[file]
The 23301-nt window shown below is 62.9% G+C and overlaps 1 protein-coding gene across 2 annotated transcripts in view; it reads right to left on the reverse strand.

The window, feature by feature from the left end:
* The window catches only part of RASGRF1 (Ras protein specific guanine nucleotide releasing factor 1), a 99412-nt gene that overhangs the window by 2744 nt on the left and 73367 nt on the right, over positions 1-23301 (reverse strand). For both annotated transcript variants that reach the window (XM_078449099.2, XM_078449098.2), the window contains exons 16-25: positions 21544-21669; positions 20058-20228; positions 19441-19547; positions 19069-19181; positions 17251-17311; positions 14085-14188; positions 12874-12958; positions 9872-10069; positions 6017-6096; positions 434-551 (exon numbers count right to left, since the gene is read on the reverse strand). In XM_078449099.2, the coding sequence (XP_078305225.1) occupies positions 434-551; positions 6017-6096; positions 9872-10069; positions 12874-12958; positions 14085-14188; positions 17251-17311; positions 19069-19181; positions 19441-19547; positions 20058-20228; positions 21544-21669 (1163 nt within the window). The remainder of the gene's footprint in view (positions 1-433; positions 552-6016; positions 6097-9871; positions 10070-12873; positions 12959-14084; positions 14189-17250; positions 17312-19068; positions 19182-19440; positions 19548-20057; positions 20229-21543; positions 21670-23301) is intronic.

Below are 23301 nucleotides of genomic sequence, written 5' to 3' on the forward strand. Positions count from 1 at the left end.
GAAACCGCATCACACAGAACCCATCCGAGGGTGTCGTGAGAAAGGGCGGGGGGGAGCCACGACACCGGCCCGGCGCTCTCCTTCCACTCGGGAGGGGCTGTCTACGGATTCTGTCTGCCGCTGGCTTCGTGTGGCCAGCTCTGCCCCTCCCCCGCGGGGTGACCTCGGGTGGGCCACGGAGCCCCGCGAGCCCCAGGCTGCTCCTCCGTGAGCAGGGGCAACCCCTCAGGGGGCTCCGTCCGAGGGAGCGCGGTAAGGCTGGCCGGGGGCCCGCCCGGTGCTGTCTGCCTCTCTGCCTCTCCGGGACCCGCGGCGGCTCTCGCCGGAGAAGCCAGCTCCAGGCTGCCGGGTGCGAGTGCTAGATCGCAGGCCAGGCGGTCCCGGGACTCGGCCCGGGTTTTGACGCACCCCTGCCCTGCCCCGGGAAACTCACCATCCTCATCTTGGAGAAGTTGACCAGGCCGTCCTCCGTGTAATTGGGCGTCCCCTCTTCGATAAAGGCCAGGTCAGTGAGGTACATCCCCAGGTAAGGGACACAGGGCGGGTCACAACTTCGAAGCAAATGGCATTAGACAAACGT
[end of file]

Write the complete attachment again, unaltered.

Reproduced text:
The 23301-nt window shown below is 62.9% G+C and overlaps 1 protein-coding gene across 2 annotated transcripts in view; it reads right to left on the reverse strand.

The window, feature by feature from the left end:
* The window catches only part of RASGRF1 (Ras protein specific guanine nucleotide releasing factor 1), a 99412-nt gene that overhangs the window by 2744 nt on the left and 73367 nt on the right, over positions 1-23301 (reverse strand). For both annotated transcript variants that reach the window (XM_078449099.2, XM_078449098.2), the window contains exons 16-25: positions 21544-21669; positions 20058-20228; positions 19441-19547; positions 19069-19181; positions 17251-17311; positions 14085-14188; positions 12874-12958; positions 9872-10069; positions 6017-6096; positions 434-551 (exon numbers count right to left, since the gene is read on the reverse strand). In XM_078449099.2, the coding sequence (XP_078305225.1) occupies positions 434-551; positions 6017-6096; positions 9872-10069; positions 12874-12958; positions 14085-14188; positions 17251-17311; positions 19069-19181; positions 19441-19547; positions 20058-20228; positions 21544-21669 (1163 nt within the window). The remainder of the gene's footprint in view (positions 1-433; positions 552-6016; positions 6097-9871; positions 10070-12873; positions 12959-14084; positions 14189-17250; positions 17312-19068; positions 19182-19440; positions 19548-20057; positions 20229-21543; positions 21670-23301) is intronic.

Below are 23301 nucleotides of genomic sequence, written 5' to 3' on the forward strand. Positions count from 1 at the left end.
GAAACCGCATCACACAGAACCCATCCGAGGGTGTCGTGAGAAAGGGCGGGGGGGAGCCACGACACCGGCCCGGCGCTCTCCTTCCACTCGGGAGGGGCTGTCTACGGATTCTGTCTGCCGCTGGCTTCGTGTGGCCAGCTCTGCCCCTCCCCCGCGGGGTGACCTCGGGTGGGCCACGGAGCCCCGCGAGCCCCAGGCTGCTCCTCCGTGAGCAGGGGCAACCCCTCAGGGGGCTCCGTCCGAGGGAGCGCGGTAAGGCTGGCCGGGGGCCCGCCCGGTGCTGTCTGCCTCTCTGCCTCTCCGGGACCCGCGGCGGCTCTCGCCGGAGAAGCCAGCTCCAGGCTGCCGGGTGCGAGTGCTAGATCGCAGGCCAGGCGGTCCCGGGACTCGGCCCGGGTTTTGACGCACCCCTGCCCTGCCCCGGGAAACTCACCATCCTCATCTTGGAGAAGTTGACCAGGCCGTCCTCCGTGTAATTGGGCGTCCCCTCTTCGATAAAGGCCAGGTCAGTGAGGTACATCCCCAGGTAAGGGACACAGGGCGGGTCACAACTTCGAAGCAAATGGCATTAGACAAACGT